The aircraft was only airborne for about three minutes, attaining an altitude of barely 3,000 feet, before beginning its rapid descent. Witnesses from on the ground near La Guardia said they saw the Airbus hit a flock of birds, possibly Canadian geese. Federal officials said the pilot radioed to air-traffic controllers soon after take-off that the plane had suffered a "double bird strike", suggesting that both engines had been disabled.

For many, the scenes were reminiscent of the day 27 years ago when an Air Florida plane crashed after taking off from National Airport in Washington DC, plunging into the partially ice-covered waters of the Potomac river – 74 of the 79 people on board died.

Officials said the pilot initially tried to fly as far as Teterboro Airport, a private airstrip on the New Jersey side of the Hudson river. However, it quickly became clear the aircraft would not make the distance.

With a double-engine failure, a pilot might normally attempt to find smooth pavement on land to try to get his equipment down. But Manhattan's lack of open spaces meant the pilot was forced to try to land on the river, which was free of ice and relatively smooth, although the temperature in New York was well below zero.

Several passengers said the only instruction given to them from the cockpit had been an announcement from the pilot to "brace for impact". "I pretty much said to myself, now this is it, let's do it," recalled Mr Panero. He believed everyone had survived because the aircraft did not break up. "At first there was a little bit of a panic. There were a couple of people who took charge and started yelling to calm down. Once people realised we were going to be OK, everybody calmed down and tried to get out of the plane."

Some passengers said they heard what sounded like at least one explosion before the drama unfolded. Those noises, it is assumed, were the impact of the birds hitting the engine.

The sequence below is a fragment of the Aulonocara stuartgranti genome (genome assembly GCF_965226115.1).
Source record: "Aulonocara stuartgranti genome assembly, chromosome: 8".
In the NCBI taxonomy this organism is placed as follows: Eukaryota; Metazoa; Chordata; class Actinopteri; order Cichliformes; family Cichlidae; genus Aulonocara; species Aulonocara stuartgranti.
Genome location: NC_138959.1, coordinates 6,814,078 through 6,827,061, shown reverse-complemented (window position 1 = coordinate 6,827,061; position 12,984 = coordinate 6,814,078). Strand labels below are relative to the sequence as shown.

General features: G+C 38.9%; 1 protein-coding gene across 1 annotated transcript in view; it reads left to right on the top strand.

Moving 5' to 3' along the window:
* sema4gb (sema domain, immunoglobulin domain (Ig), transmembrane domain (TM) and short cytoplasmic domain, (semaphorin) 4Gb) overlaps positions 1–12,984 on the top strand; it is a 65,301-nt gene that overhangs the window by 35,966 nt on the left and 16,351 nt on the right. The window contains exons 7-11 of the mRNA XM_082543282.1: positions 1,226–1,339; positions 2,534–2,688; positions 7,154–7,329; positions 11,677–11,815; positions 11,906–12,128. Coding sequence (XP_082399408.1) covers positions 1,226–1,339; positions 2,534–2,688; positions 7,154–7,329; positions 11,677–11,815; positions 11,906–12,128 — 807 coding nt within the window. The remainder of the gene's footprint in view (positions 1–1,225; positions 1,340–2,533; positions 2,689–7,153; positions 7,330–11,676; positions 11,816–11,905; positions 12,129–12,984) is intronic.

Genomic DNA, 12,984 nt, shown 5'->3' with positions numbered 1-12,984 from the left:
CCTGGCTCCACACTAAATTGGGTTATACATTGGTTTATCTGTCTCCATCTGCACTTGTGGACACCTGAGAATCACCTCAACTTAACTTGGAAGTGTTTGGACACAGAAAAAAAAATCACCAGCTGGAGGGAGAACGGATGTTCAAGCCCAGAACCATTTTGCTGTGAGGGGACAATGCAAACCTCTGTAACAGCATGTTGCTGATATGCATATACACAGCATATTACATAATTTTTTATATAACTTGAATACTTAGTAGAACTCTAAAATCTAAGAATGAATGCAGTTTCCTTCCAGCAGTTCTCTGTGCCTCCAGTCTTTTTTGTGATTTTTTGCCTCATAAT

Mr Bloomberg cautioned about jumping to conclusions about the cause of the crash, saying a team of federal investigators were headed to New York last night. Ferries and coast guard boats towed the plane to the exreme southern tip of Manhattan, where it was tied up and remained partially afloat last night.

The challenge: Landing on water

Landing a plane on water is not easy and is rarely attempted. In choosing to do so, the pilot must have decided he would not make it to LaGuardia or Teterboro Airport. The lack of any other large enough space meant the Hudson River was the only option. David Learmount, the operations and safety editor of Flight Global, said it was important to keep the plane "absolutely level" when landing on water, to stop a wing-tip hitting the water first and causing the fuselage to break up.

Pilot's fear: Winged menace

Hitting a flock of geese is one of the things pilots fear most. Aviators train how to cope with it by using flight simulators but there is little that can be done if all engines are affected, other than find a place to land quickly.

A flock of geese was reported to have flown in front of the Airbus 320, flying from New York's La Guardia Airport to Charlotte, North Carolina, shortly after take-off. Flames were seen coming from the left engine both engines were reportedly knocked out. Canada geese are amongst the most feared by pilots, along with other large birds such as pelicans and vultures.

Mike Swanigan, an American pilot who flies a similar kind of plane, said there would have been too little time to avoid a flock of birds. "You see them coming and you just have to fly through them," he said. Mr Swanigan said the flight crew appeared to have done an "amazing job" in making a near-perfect belly-landing on the river.

Ian Johnston